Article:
“Get up!” My husband is shaking me. “Get out of bed!”
Sleep clings to me in the ragged darkness of the thatch-roofed hut. He yelps and aims a flashlight at his foot. He spies a fearsome ant gripping his instep and flings the creature aside. A mass surges by the outskirts of the beam. We are under attack.
He scrambles over me, lights the kerosene lamp, and drags me off the bed. We huddle on an island of earthen floor as living rivulets stream around us. Ants flow in sheets across the mattress.
True to their name, army ants loot and ransack as they march across tropical landscapes. Academic accounts of nomadic ants fascinated me long before my first forestry job brought me to this rural village in post-Noriega Panama. In practice, however, I find the assault repulsive. Army ants are equal-opportunity raiders of village and jungle alike. From an ant’s perspective, our traditional rancho of sticks and bark, one of a cluster of equally organic dwellings ringed by scrub, is just another place to search for prey.
We escape to the kitchen, where we try to move the troops along. Smashing a few here and there provides a brief, if false, sense of empowerment. We soon resort to heavier artillery. I spray a concentrated repellent along a formation as it snakes across a shelf. This intervention stuns the ants momentarily, but they shift their column a few inches and persevere.
Our next strategy is even more desperate. Selecting the densest throng, we douse the dirt floor with kerosene and drop a match. A gratifying sizzle ensues as the blaze chars dozens of individuals, but we quickly abandon this tactic. We live, after all, in a structure made of kindling.
In the end, our counterattacks cause only slight confusion among the ranks. Corpse removal prolongs the siege. We relax a little as we emerge from our sleep-fog and remember how these insects operate. They will move on, with or without our sniping. Our best option is to wait them out, leave them to their plunder.
We retreat to a bench and watch sleepily. Each individual fills a role; none is entirely self-sufficient. Warriors defend the colony, menacing pincers ready for action. Nannies cradle larvae, functioning as mobile nurseries. Laborers shoulder the spoils gathered on the journey. Managers use their bossy pheromones to keep the others in line. The intruders carry off all manner of vermin: maggots, cockroaches, spiders and assorted other unidentifiable organisms.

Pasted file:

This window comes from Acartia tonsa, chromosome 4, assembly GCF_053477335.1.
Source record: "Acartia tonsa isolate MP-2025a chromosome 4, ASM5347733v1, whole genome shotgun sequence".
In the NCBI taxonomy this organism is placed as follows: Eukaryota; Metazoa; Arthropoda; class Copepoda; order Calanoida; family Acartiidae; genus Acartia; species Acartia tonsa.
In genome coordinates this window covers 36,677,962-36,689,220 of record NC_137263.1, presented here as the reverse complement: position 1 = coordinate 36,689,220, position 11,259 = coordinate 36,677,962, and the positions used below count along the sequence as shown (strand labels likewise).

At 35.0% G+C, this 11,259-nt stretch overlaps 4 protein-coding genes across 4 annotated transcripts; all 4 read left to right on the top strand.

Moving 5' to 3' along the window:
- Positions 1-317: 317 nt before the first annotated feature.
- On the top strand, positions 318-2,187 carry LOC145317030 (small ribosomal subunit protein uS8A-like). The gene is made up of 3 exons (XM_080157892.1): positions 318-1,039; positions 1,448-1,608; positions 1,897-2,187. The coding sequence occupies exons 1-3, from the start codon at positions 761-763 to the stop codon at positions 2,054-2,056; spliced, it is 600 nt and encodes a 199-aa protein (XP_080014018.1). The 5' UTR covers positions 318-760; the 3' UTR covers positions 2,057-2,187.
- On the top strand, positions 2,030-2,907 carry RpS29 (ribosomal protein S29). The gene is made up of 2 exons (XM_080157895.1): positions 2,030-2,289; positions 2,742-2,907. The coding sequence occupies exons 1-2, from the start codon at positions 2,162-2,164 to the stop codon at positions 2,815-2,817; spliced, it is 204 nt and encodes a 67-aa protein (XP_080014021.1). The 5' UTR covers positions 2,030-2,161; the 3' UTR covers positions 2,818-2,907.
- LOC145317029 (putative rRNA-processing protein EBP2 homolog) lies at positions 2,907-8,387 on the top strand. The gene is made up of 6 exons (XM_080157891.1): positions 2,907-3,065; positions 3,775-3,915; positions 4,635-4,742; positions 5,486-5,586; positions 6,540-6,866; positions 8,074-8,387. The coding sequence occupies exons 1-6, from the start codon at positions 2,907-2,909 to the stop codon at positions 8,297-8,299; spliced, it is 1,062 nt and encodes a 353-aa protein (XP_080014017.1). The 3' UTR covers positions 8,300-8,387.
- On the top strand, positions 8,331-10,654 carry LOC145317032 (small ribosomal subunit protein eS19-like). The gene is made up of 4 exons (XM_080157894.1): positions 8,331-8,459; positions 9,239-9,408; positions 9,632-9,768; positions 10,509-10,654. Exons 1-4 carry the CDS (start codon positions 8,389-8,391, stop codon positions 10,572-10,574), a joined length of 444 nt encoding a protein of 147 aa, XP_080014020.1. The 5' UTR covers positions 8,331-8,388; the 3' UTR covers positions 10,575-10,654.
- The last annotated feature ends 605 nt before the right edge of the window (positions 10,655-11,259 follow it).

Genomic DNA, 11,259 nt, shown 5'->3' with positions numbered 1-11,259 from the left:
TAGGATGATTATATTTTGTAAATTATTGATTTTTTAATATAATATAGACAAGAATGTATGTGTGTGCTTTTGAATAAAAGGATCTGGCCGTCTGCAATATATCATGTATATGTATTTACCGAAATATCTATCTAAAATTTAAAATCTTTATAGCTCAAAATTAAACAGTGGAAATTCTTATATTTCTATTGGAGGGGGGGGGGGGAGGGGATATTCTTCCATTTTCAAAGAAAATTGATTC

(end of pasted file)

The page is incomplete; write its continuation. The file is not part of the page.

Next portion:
Still drowsy, my house occupied by a foreign army, I imagine that night in 1989, when United States marines attacked Panama City to oust General Manuel Noriega. I slap each cheek. Did I really just liken the insects in my kitchen to the U.S. invasion of Panama? As if our present circumstances bear any resemblance to a military action with thousands of casualties.
Activity subsides in the kitchen after a couple hours, and we peer into the bedroom. The last of the glossy hordes recedes, coursing from chair to desktop, wall-post to ceiling. They pour through a few crevices and disappear.
Sunrise finds us dazed, sleep-deprived. Reaching for my shoe, I find a loathsome backwater of soldiers circling angrily inside it. I toss the stragglers into the yard. They have lost direction and will perish without their colony. I can only hope my husband and I, two gringos isolated from friends and family in the U.S., will fare better.
A neighbor shuffles by.
“Hormigas?” he asks. We nod. He grins.
“Thought so. I saw your light on last night. They can be muy bravo, no?” We nod again, tongue-tied as he walks on.
Meredith Cornett’s creative nonfiction has appeared in Dust and Fire and Lost Magazine. She is working on a memoir about her years living in a subsistence farming community in the Republic of Panama. An ecologist, she directs The Nature Conservancy’s conservation science program in Minnesota, North Dakota, and South Dakota.